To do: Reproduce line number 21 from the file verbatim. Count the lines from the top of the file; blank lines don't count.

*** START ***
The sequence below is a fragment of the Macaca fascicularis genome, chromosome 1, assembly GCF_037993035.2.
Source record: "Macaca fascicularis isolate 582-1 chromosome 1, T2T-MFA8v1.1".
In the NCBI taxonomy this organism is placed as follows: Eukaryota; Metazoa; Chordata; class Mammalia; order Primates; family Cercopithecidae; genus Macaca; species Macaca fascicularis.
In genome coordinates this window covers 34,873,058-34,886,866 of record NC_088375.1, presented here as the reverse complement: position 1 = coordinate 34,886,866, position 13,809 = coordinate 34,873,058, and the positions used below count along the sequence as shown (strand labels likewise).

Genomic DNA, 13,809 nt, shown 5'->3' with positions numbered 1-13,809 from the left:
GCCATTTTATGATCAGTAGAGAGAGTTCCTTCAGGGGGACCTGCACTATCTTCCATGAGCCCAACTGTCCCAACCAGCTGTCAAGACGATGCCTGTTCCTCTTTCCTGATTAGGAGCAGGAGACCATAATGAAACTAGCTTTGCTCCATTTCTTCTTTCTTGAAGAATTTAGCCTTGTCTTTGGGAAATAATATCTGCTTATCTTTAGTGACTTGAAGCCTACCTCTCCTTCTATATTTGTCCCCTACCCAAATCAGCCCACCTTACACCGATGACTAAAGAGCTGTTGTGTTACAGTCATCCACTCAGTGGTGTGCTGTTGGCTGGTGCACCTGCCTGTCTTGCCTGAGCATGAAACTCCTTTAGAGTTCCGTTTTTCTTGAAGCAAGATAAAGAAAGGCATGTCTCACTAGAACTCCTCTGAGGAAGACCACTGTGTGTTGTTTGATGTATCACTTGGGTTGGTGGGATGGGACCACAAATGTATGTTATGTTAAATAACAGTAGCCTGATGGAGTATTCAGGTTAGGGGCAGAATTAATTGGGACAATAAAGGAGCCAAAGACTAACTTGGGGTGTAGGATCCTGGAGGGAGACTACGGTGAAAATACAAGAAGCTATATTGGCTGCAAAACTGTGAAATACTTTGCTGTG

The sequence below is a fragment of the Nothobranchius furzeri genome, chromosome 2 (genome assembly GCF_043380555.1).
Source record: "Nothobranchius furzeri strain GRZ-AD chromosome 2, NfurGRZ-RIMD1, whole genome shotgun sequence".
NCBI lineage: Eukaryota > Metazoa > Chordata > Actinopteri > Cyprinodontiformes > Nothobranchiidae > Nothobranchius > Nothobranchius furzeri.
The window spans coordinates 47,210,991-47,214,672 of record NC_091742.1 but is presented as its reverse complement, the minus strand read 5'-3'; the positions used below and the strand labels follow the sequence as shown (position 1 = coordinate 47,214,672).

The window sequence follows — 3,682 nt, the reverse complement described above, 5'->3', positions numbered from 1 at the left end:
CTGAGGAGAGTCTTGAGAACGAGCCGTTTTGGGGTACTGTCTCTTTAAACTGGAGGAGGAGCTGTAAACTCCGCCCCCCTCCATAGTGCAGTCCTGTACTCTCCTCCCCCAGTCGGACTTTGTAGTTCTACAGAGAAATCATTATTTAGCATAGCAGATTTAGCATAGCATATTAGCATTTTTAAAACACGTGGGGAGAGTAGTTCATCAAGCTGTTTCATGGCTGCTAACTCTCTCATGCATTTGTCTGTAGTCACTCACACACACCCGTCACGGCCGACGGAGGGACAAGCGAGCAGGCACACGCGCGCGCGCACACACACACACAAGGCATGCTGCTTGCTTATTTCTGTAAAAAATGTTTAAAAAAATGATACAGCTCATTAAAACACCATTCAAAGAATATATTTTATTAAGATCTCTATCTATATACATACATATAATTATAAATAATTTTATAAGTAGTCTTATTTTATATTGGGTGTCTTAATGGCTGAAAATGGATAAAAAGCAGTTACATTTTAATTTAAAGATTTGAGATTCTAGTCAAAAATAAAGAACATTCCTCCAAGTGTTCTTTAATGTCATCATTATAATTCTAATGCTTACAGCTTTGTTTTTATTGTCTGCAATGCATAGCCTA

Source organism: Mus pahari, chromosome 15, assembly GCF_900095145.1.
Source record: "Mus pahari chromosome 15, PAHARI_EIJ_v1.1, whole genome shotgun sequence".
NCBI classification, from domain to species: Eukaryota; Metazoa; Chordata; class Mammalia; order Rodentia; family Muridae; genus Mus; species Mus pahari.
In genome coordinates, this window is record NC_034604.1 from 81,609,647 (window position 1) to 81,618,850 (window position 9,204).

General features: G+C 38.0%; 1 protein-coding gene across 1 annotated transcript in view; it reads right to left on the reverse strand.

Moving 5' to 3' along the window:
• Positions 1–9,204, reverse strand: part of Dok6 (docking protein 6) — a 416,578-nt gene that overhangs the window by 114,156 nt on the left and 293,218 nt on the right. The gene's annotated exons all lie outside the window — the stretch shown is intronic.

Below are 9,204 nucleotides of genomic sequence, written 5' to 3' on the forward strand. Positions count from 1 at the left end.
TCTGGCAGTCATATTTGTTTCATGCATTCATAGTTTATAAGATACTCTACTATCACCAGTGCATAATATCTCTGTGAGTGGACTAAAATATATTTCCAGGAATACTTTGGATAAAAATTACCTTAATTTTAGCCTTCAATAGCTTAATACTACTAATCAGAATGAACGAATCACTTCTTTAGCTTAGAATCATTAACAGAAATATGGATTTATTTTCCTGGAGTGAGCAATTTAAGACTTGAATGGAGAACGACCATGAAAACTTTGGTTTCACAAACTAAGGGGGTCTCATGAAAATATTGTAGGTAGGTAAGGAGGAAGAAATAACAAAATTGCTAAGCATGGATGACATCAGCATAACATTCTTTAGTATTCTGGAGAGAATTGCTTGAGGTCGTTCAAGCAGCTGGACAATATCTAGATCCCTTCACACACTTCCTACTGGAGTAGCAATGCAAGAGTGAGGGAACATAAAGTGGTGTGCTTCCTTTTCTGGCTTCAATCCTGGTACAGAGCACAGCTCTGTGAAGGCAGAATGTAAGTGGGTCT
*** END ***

TCTGGCAGTCATATTTGTTTCATGCATTCATAGTTTATAAGATACTCTACTATCACCAGTGCATAATATCTCTGTGAGTGGACTAAAATATATTTCCAGGAATACTTTGGATAAAAATTACCTTAATTTTAGCCTTCAATAGCTTAATACTACTAATCAGAATGAACGAATCACTTCTTTAGCTTAGAATCATTAACAGAAATATGGATTTATTTTCCTGGAGTGAGCAATTTAAGACTTGAATGGAGAACGACCATGAAAACTTTGGTTTCACAAACTAAGGGGGTCTCATGAAAATATTGTAGGTAGGTAAGGAGGAAGAAATAACAAAATTGCTAAGCATGGATGACATCAGCATAACATTCTTTAGTATTCTGGAGAGAATTGCTTGAGGTCGTTCAAGCAGCTGGACAATATCTAGATCCCTTCACACACTTCCTACTGGAGTAGCAATGCAAGAGTGAGGGAACATAAAGTGGTGTGCTTCCTTTTCTGGCTTCAATCCTGGTACAGAGCACAGCTCTGTGAAGGCAGAATGTAAGTGGGTCT